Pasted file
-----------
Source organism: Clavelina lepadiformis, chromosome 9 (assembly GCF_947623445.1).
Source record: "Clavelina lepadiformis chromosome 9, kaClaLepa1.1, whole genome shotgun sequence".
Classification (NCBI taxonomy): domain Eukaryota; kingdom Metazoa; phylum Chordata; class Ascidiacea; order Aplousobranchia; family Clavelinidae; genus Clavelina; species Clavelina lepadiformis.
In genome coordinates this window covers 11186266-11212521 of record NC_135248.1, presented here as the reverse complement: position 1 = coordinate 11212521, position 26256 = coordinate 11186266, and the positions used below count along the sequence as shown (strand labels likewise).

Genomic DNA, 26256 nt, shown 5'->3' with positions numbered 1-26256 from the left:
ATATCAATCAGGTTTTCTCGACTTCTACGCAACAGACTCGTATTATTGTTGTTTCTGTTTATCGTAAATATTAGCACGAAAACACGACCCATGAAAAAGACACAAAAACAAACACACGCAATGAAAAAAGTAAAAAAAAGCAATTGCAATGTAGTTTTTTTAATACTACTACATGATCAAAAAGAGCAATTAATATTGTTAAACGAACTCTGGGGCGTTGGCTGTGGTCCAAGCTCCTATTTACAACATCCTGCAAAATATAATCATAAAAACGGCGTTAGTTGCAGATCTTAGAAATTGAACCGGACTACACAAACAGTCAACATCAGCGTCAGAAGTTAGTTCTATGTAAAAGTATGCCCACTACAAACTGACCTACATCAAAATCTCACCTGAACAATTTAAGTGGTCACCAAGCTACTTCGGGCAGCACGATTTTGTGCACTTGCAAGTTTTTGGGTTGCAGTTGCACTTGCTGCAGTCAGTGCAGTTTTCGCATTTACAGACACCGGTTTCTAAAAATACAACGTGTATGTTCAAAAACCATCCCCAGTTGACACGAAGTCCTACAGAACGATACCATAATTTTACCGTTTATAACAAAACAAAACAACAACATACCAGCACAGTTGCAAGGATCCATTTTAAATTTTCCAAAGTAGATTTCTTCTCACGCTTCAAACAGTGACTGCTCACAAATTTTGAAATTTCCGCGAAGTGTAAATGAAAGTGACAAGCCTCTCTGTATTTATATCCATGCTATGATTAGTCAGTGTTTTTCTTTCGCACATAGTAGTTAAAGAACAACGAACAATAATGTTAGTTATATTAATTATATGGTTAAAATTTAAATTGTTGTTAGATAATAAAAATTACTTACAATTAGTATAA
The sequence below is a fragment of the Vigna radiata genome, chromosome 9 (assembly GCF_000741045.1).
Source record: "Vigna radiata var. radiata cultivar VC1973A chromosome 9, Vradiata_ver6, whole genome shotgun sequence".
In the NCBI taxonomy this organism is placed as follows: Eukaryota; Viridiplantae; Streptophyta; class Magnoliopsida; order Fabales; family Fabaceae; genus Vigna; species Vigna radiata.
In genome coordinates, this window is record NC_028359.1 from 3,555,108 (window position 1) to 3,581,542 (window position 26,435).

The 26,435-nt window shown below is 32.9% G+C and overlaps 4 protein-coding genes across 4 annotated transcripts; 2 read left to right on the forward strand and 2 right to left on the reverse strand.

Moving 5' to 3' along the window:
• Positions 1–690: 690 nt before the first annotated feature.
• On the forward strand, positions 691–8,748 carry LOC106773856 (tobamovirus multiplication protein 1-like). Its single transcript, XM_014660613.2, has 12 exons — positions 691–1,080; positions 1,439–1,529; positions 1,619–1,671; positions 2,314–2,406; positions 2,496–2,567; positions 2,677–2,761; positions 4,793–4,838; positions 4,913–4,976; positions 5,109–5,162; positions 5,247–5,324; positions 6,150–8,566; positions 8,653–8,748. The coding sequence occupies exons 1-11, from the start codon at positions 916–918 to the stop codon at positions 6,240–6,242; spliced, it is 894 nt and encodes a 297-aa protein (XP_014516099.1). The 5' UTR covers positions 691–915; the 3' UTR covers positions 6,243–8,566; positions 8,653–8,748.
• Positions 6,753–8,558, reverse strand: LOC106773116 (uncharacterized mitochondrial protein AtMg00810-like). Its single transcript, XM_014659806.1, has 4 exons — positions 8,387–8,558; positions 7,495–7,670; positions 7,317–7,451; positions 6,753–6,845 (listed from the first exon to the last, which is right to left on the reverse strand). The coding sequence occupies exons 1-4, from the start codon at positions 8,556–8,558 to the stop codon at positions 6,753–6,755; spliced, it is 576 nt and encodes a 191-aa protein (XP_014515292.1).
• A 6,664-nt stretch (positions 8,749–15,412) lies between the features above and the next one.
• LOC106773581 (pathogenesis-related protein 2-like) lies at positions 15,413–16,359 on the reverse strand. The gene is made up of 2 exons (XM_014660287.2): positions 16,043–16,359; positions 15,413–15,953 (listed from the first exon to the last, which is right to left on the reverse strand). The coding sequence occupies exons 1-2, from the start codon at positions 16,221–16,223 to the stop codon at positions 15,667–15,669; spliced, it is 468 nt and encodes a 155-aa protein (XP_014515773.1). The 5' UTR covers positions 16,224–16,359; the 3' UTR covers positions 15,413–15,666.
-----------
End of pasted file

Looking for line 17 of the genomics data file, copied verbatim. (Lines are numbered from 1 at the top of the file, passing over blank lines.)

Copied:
• LOC106773581 (pathogenesis-related protein 2-like) lies at positions 15,413–16,359 on the reverse strand. The gene is made up of 2 exons (XM_014660287.2): positions 16,043–16,359; positions 15,413–15,953 (listed from the first exon to the last, which is right to left on the reverse strand). The coding sequence occupies exons 1-2, from the start codon at positions 16,221–16,223 to the stop codon at positions 15,667–15,669; spliced, it is 468 nt and encodes a 155-aa protein (XP_014515773.1). The 5' UTR covers positions 16,224–16,359; the 3' UTR covers positions 15,413–15,666.